Even if you're a die hard Cloud Cult fan, it's unlikely that you have been able to find hard copies of two of the earliest releases - 2003's They Live on the Sun and 2004's Aurora Borealis - from the experimental indie collective. The band has recently remixed, remastered, and re-imagined these two records and released them as a double album to make them widely available in physical format for the first time. And really, besides the convenience for fans of releasing the albums together (at a generous price, I might add), these two records belong together - having been released only six or so months apart and both being conceived and recorded primarily by frontman Craig Minowa in isolation after the unexpected death of his two year-old son not long before. I can't actually comment on the differences between these new versions and the originals as I haven't heard the latter, but I do know there have been a few additions and deletions, including the previously unreleased "Time" on They Live on the Sun and "And It's Good" from Aurora Borealis. For fans of the band's later recordings or for completists, this reissue is one worth exploring.
They Live on the Sun is the rougher and rawer of the two, eclectic and sprawling in the way that the band's current highpoint, The Meaning of 8, is but somehow even more explosive and fractured. In fact, there are relatively few tracks that are cohesive and structured enough to be classifies as songs, with cuts like the scratchy punk rocker "Turtle Shell," the eerie, spoken-word interlude "Da Dum," and the demented "It's Gay" providing brief and bizarre looks into Minowa's troubled and grief-stricken mind using a variety of digital programming and instruments that never settle into one approach for more than a track or two. Even knowing the album's inspiration, the music doesn't often seem outright depressing, but even in it's most pleasant and accessible ("Radio Fodder," for instance), there's a feeling of sadness that permeates the catchy melodies and earnest lyrics. The more full-formed tunes are the highlights here, like opener "On the Sun" or the electronica epic "Back Again P.ii," and though the entire experience can be overwhelming at first given the amount and variance of the material, there's a remarkable amount of sincerity and honesty that Minowa somehow conveys in the midst of all the chaos. For those willing to take the dive and immerse themselves in the experience, They Live on the Sun can be a very rewarding listen.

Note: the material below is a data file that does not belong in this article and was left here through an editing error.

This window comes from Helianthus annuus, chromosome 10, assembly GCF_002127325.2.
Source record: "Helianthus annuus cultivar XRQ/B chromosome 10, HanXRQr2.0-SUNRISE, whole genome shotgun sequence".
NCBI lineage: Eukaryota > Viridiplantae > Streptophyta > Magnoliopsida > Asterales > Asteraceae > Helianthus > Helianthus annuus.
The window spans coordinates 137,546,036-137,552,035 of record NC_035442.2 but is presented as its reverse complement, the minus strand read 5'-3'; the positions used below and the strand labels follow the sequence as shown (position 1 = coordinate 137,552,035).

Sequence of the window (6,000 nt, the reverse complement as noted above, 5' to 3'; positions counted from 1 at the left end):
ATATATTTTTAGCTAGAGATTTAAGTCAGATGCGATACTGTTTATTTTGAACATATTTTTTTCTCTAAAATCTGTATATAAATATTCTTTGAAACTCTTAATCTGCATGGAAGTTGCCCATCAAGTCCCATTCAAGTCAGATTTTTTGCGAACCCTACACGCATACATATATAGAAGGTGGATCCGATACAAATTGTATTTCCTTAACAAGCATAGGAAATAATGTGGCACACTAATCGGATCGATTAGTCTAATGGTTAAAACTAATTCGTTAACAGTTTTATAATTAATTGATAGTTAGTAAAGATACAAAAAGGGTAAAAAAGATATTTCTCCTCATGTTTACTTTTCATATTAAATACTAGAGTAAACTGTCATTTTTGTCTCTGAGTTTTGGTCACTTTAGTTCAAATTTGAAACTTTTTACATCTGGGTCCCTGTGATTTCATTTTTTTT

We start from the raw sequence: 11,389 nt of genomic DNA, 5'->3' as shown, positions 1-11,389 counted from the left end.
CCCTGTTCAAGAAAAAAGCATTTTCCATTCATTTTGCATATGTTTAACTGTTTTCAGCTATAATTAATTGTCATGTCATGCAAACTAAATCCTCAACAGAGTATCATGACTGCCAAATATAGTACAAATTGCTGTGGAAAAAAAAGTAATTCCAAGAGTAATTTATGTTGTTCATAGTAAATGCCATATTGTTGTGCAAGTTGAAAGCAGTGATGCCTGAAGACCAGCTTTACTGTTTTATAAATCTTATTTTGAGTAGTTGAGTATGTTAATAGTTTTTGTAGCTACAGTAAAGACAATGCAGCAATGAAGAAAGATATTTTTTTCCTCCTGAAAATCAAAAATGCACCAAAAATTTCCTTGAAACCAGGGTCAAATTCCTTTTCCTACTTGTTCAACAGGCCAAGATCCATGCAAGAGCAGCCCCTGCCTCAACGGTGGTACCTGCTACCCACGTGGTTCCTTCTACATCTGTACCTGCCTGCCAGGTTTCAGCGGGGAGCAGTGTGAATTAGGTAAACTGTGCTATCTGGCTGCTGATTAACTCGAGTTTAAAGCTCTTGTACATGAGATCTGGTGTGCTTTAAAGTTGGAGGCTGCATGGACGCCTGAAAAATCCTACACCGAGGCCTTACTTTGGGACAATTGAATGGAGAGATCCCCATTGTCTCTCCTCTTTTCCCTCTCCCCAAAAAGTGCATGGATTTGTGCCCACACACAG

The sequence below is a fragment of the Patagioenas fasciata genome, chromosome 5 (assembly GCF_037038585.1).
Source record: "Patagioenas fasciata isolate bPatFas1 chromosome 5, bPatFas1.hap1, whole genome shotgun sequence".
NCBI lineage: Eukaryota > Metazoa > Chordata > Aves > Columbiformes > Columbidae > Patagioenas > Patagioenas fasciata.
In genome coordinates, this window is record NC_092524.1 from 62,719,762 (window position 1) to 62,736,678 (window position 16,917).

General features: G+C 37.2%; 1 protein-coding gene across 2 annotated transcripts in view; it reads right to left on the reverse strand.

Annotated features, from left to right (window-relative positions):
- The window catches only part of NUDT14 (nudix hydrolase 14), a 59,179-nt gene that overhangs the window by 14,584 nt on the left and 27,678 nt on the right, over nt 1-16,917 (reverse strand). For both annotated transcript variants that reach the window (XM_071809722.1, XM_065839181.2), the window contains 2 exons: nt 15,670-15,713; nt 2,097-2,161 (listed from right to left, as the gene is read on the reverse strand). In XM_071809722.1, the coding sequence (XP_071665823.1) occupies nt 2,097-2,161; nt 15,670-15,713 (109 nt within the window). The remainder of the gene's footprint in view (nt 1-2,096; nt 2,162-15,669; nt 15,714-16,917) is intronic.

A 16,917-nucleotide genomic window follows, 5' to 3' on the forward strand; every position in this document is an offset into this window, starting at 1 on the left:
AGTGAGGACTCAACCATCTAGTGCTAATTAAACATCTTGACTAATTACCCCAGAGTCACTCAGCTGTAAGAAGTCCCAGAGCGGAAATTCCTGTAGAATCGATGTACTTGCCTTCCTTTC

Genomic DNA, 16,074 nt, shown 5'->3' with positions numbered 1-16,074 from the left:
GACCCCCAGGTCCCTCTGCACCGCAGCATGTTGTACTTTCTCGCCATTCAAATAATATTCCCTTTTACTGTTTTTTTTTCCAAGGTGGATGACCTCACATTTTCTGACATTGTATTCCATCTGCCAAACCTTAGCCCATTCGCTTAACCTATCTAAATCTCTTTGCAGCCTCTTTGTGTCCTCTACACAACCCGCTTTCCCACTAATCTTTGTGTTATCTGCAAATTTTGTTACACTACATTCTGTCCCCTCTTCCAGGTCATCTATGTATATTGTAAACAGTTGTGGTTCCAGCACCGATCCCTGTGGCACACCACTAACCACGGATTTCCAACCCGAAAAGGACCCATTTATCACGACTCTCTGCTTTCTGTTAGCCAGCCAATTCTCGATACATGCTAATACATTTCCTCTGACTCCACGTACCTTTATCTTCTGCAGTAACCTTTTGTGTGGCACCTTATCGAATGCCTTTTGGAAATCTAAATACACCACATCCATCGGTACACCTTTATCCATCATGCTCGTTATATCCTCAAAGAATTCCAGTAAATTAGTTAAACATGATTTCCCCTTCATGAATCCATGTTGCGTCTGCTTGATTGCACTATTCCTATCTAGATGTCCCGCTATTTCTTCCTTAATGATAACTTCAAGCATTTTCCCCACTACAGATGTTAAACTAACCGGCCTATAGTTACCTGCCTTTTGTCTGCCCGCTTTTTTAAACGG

Only released a handful of months after its predecessor and inspired by the same isolationist experience, Aurora Borealis somehow manages to feel like a decidedly different record than They Live on the Sun. The instrumental palette is similar - guitars, piano, plenty of synths and programming - but there are fewer odd interludes, more traditional (relatively, anyway) rock tunes, and a more urgent, frenzied approach to the proceedings. It's also easier to enjoy and appreciate, with highlights like opening ballad "Breakfast With My Shadow," the dark, spacey "All Together Alone," and the aforementioned new addition "And It's Good" contributing to a fast-paced and accessible first half that subsides into a more experimental and strange second. There are still obvious references to Minowa's son, like the voice of a child in the outlandish "Northern Lights" or the heartbreaking, haunting closer "Beautiful Boy," but Aurora Borealis has the feeling of a return, in part at least, to sanity for this grieving parent. At nearly 20 minutes and six tracks shorter than the epic collage that preceded it, this more streamlined counterpart will likely appeal to a wider audience and shows some of the artistic growth and stability (again, this is relative to the band) shown on Cloud Cult's more recent releases.
I do have some gripes about these reissues, specifically that there were a handful of tracks cut from each (though I still haven't heard them, perhaps I should trust the band's discretion) and that the final song on each album is proceeded by fifteen minutes of silence, which seems like an unnecessary pain. However, these minor flaws don't detract from the quality and amount of the material here that gives longtime fans the ability to own the physical discs and more casual observers, such as myself, a good opportunity to explore the early career of this talented and enigmatic musician.